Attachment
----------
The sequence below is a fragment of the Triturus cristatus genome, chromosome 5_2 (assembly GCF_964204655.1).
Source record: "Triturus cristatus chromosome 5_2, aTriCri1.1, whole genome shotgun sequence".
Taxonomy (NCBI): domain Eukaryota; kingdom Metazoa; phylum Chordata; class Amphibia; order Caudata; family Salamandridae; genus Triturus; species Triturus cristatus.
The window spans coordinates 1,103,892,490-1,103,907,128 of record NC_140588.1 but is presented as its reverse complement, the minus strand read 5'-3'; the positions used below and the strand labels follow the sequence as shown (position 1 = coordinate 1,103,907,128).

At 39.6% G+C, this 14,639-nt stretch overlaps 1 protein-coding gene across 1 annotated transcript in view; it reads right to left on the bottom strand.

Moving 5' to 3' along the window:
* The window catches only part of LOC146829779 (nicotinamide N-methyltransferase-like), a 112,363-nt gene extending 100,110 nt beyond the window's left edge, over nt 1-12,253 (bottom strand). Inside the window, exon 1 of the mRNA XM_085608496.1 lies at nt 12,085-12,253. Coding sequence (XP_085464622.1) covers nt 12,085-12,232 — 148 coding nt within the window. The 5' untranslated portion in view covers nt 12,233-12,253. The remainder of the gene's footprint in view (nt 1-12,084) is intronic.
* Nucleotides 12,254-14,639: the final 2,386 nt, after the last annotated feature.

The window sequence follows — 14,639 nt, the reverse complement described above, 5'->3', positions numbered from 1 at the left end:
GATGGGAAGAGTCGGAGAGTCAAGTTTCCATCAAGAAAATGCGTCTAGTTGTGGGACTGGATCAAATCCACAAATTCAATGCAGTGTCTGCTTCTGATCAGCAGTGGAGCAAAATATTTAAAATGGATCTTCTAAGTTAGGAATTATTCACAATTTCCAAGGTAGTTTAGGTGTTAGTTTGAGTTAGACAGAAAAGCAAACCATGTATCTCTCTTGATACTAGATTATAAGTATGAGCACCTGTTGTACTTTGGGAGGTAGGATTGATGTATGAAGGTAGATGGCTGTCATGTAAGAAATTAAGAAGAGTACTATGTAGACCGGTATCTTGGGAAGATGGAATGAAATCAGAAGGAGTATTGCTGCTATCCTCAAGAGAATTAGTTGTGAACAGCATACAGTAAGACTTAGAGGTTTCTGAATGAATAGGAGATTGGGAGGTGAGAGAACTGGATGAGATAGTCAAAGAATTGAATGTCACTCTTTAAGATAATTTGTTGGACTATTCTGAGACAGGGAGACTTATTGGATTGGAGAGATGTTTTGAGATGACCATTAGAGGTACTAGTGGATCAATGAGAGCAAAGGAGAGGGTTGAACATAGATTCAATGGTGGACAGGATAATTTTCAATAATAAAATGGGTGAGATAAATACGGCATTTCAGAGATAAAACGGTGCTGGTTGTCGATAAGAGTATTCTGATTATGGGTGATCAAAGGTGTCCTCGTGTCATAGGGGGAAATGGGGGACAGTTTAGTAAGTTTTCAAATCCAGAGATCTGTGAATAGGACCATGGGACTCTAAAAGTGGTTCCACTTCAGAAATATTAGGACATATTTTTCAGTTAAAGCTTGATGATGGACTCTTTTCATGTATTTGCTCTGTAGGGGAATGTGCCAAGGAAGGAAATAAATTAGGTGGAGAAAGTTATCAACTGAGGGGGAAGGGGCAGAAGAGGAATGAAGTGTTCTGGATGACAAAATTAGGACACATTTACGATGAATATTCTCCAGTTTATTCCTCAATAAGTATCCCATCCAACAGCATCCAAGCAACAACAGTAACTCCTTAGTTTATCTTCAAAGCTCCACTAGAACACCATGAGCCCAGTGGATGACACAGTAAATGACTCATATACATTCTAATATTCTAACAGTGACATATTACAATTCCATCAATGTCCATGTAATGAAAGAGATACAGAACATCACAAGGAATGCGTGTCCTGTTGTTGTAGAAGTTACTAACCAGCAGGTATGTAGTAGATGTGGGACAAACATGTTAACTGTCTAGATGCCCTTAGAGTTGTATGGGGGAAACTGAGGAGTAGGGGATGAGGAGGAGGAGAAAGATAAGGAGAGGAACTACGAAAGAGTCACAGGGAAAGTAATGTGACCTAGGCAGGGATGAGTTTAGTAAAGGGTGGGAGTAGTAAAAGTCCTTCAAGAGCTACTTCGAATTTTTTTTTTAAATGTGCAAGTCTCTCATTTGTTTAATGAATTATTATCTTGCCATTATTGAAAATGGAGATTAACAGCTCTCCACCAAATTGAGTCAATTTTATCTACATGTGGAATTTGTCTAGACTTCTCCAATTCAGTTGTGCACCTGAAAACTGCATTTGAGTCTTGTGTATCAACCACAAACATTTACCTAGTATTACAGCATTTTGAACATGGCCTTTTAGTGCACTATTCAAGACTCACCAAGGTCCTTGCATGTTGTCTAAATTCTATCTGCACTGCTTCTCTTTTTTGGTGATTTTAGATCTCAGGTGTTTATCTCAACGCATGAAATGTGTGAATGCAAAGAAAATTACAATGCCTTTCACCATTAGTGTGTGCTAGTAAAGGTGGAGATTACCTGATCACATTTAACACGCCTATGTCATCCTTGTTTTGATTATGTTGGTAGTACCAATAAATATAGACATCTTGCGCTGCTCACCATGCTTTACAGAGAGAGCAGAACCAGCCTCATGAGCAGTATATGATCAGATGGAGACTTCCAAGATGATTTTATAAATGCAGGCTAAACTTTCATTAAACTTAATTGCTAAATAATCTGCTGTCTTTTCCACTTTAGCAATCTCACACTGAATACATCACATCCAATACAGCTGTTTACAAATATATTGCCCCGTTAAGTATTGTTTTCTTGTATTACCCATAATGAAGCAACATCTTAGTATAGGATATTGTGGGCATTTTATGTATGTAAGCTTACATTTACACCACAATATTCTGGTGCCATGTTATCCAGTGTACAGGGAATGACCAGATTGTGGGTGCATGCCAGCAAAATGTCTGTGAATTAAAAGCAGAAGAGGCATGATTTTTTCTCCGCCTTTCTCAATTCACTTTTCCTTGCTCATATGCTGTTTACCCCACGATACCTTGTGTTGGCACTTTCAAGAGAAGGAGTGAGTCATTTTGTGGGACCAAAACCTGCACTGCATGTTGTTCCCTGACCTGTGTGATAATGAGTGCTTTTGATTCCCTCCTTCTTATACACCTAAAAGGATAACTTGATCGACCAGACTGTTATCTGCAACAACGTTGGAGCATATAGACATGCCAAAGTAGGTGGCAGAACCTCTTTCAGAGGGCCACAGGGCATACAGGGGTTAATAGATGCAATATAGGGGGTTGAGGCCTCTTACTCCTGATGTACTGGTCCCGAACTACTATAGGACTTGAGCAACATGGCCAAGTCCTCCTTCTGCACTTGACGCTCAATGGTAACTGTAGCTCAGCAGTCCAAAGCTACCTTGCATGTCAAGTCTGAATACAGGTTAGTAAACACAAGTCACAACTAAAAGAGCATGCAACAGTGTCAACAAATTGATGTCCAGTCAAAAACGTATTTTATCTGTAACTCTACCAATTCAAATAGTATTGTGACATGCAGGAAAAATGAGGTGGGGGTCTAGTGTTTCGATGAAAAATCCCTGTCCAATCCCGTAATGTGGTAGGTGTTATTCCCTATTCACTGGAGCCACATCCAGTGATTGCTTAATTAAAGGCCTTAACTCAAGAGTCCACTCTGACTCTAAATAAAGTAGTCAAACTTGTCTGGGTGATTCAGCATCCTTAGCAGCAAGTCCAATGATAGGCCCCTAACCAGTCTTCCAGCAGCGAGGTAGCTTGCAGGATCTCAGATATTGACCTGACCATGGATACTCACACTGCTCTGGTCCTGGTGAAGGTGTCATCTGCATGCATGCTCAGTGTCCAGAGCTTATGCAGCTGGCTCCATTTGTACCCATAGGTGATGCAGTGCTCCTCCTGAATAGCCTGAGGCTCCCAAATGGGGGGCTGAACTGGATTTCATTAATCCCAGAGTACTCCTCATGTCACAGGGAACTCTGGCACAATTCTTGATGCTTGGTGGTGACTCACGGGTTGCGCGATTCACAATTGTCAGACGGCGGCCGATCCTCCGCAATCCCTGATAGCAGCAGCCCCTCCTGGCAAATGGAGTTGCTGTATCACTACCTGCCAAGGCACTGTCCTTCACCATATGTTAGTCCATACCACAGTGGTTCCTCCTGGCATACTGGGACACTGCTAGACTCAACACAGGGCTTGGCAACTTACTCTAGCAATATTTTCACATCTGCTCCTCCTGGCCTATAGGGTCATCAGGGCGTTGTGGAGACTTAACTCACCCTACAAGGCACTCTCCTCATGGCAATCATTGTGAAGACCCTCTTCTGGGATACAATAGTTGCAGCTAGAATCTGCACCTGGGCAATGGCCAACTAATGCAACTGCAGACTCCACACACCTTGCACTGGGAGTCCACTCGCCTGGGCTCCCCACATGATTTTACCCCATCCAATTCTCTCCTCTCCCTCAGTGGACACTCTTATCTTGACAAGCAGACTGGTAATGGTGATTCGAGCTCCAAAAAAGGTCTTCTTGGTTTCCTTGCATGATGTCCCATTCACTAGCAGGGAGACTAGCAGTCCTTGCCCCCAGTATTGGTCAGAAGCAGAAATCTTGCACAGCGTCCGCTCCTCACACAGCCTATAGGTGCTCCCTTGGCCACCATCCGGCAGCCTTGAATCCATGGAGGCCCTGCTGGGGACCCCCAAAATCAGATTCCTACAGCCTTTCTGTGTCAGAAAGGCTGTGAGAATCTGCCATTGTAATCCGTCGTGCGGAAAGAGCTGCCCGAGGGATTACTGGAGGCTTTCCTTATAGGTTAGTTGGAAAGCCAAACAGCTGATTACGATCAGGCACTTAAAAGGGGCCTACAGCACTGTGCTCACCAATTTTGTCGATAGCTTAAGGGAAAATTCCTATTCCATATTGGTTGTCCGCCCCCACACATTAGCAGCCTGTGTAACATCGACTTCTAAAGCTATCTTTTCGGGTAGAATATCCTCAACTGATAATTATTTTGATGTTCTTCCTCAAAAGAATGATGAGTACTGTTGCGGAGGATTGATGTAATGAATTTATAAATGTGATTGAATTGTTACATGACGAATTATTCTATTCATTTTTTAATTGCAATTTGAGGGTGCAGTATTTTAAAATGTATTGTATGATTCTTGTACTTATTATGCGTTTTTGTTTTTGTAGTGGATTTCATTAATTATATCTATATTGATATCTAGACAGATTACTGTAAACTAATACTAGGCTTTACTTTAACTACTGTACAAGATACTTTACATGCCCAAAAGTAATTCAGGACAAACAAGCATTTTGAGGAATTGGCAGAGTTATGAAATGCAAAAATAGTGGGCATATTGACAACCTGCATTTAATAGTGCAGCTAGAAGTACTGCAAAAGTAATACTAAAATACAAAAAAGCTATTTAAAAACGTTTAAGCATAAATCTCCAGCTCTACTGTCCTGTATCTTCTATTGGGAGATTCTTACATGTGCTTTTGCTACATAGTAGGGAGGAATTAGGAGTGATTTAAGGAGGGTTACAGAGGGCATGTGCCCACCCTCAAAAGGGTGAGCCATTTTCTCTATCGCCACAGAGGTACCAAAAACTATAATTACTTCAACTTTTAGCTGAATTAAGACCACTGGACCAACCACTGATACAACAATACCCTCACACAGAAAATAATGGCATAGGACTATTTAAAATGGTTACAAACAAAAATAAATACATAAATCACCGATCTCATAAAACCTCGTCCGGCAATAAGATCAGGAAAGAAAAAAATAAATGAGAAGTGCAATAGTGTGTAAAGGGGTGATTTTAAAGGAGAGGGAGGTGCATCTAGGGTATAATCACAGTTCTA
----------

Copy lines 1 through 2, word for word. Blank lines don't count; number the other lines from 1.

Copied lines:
The sequence below is a fragment of the Triturus cristatus genome, chromosome 5_2 (assembly GCF_964204655.1).
Source record: "Triturus cristatus chromosome 5_2, aTriCri1.1, whole genome shotgun sequence".